Tuesday, May 21, 2019

Batch of links - Bilingualism

While decluttering my computer, I found some documents that I had started for themed “batches of links” and never got around to finishing. Some are still relevant even if they are not recent, but I’ve added one brand new link below about a new study and one article published right before Christmas. So here’s a belated batch of links about bilingualism!

- Being bilingual changes the structure of your brain, which is why I sometimes find myself reaching for a word in my native language and coming up with it only in my second language. Also, my brain sometimes thinks in chiac. Turns out, it’s normal.

- People who are bilingual can learn a new language more quickly than those who are monolingual.

- The brain remembers the birth language in some way, even when the individual forgets it. Here’s another article on the same topic.

- Another way of looking at it: the first language you learn changes how you hear all other languages after, even if you no longer speak the original language.

- Interesting article on how babies learn two languages at the same time, which leads to the conclusion that bilingual babies have more flexible brains.

- Bilingual babies benefit from learning faster.

- Bilingual children are better at problem-solving, probably because they are used to thinking about the same thing in different ways. The sample size is small, but since my children are bilingual, I’m not going to question this.

- Good New York Times article on bilingualism, which such gems as the fact that bilingualism helps forestall the symptoms of Alzheimer’s and bilinguals are better at multitasking.

- For a better brain, learn another language.

- Although, to be fair, the bilingual advantage is often overstated.

- The language you speak changes your view of the world, and this view can change depending on the language in which you operate. For example, English doesn’t have gendered nouns whereas French does. When the Engineer reads The Very Hungry Caterpillar to our kids, the caterpillar is male, but when I read it, she’s female. A random fly or spider that finds its way into our house is male in English and female in French. Really, there’s a 50-50 chance anytime either one of us speaks about said fly or spider, but it’s interesting to see genders spontaneously applied differently by different members of the household!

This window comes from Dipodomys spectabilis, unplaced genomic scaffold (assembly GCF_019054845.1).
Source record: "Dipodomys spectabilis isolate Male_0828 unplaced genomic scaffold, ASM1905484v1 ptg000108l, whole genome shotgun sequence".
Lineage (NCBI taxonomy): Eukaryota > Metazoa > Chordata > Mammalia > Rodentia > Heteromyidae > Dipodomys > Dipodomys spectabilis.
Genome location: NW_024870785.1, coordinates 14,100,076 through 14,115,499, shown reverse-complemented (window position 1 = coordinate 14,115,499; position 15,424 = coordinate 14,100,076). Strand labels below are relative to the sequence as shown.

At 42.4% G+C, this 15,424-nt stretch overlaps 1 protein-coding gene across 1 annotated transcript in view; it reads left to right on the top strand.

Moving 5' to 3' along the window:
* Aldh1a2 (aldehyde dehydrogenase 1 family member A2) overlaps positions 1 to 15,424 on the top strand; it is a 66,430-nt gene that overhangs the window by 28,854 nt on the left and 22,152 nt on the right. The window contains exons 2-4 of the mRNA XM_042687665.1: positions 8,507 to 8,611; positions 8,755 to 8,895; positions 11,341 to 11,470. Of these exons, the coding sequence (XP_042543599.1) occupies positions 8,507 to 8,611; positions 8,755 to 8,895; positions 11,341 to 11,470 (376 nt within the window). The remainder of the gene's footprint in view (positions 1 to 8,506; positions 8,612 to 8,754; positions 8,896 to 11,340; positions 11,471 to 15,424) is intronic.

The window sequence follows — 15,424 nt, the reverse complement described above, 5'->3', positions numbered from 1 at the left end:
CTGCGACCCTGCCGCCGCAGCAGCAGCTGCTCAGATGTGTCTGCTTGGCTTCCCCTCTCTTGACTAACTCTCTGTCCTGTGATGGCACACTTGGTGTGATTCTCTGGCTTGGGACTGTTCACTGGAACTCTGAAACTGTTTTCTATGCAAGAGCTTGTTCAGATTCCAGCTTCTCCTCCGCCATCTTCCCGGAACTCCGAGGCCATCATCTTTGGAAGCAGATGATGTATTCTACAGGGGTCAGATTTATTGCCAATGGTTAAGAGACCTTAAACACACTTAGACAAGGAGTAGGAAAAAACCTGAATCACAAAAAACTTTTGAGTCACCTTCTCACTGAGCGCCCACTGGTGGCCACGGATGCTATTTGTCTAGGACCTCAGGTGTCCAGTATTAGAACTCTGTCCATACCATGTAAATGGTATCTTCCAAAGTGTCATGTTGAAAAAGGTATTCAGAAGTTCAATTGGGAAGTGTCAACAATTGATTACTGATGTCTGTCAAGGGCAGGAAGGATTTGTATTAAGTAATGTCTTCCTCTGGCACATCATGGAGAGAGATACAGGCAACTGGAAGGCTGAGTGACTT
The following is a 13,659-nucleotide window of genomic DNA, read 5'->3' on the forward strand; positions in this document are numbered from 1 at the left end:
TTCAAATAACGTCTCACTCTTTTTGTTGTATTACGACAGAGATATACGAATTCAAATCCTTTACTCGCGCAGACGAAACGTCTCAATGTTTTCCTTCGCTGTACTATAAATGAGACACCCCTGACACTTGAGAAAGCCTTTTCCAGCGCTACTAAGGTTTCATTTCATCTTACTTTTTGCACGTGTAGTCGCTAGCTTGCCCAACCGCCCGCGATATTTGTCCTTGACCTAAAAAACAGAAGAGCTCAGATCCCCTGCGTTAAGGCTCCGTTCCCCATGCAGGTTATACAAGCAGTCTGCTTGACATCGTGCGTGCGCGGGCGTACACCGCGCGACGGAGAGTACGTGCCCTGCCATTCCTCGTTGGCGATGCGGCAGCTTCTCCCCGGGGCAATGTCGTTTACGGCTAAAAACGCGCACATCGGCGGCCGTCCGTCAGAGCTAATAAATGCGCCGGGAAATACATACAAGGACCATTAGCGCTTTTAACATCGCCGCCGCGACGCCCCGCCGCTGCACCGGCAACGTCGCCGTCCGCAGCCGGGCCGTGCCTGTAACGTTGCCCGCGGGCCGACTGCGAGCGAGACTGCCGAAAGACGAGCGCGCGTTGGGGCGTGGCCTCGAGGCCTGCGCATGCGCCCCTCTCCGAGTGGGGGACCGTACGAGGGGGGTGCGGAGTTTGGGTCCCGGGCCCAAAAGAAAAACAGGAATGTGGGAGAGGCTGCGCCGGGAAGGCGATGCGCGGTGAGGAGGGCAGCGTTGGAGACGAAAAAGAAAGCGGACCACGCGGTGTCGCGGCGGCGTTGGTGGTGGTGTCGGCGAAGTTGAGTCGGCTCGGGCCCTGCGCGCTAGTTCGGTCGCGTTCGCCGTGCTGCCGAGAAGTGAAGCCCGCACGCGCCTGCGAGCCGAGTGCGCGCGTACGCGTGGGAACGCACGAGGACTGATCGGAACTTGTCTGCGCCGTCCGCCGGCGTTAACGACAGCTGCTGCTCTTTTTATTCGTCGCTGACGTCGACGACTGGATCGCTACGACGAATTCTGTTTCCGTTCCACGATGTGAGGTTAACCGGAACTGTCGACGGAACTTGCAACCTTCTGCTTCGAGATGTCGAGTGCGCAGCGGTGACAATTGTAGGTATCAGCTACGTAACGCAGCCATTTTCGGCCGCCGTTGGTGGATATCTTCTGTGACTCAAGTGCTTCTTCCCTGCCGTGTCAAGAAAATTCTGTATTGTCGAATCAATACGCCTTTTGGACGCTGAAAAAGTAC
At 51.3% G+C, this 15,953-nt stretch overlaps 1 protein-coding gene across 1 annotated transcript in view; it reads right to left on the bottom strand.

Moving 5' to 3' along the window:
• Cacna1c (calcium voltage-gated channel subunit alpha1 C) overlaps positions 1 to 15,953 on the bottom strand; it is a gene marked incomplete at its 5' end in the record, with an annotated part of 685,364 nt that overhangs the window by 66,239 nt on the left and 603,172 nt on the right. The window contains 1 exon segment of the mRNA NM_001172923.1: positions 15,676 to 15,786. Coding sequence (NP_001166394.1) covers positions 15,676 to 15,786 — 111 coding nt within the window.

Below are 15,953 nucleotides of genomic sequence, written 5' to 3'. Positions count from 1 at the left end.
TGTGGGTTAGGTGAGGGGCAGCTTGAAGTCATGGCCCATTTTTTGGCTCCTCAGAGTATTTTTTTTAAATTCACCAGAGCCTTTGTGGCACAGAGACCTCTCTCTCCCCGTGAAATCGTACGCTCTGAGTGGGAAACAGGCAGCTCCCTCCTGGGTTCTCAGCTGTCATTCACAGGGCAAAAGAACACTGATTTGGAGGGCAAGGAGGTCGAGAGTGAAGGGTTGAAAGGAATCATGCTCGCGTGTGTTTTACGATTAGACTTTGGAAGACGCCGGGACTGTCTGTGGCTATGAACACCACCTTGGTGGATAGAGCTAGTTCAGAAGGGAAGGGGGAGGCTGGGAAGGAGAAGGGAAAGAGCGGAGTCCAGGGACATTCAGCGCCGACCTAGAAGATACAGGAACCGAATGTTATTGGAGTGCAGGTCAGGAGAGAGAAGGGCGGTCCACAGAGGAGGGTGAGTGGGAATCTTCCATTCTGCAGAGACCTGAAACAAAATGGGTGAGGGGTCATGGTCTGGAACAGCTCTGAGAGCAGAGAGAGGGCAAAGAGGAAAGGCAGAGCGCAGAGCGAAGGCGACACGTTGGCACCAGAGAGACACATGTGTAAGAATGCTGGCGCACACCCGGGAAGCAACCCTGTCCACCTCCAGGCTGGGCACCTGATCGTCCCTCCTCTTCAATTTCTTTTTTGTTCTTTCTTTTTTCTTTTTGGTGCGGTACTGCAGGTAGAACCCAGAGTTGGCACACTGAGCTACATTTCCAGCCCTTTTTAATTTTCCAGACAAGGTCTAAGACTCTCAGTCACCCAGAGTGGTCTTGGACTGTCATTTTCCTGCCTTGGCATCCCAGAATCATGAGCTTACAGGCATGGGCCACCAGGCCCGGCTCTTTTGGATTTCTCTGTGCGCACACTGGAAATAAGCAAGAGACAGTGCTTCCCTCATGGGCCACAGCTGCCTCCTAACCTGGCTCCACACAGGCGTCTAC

- As a matter of fact, writers who switch languages compare the process to being born again. With my limited experience, I’d tend to agree, because there are certain things that I can only express in one language.

- However, a new study actually found no evidence of any advantage in the brain’s executive functions. A very informative article is here. In short, studies are often hard to replicate and easy to criticize.

- Les enfants bilingues ont l’oreille musicale.

- Les bébés vivant dans des milieux bilingues sont plus attentifs.

- Les bienfaits du cerveau bilingue se confirment.

- J’ai aimé aussi ce petit billet, De la diglossie dans les chaumières montréalaises, qui parle du fait que bien que le Québec impose le français dans la place publique, les ménages tendent à conserver la langue et la culture allophones à domicile, ce qui n’est pas le cas en Ontario par exemple, où l’anglais prend toute la place.

- Which leads me to How a family recipe taught me what is at stake when Franco-Ontarians lose their roots.

[Update, May 22, 2019: Here’s another link! Support for bilingualism for children waning in Canada.]

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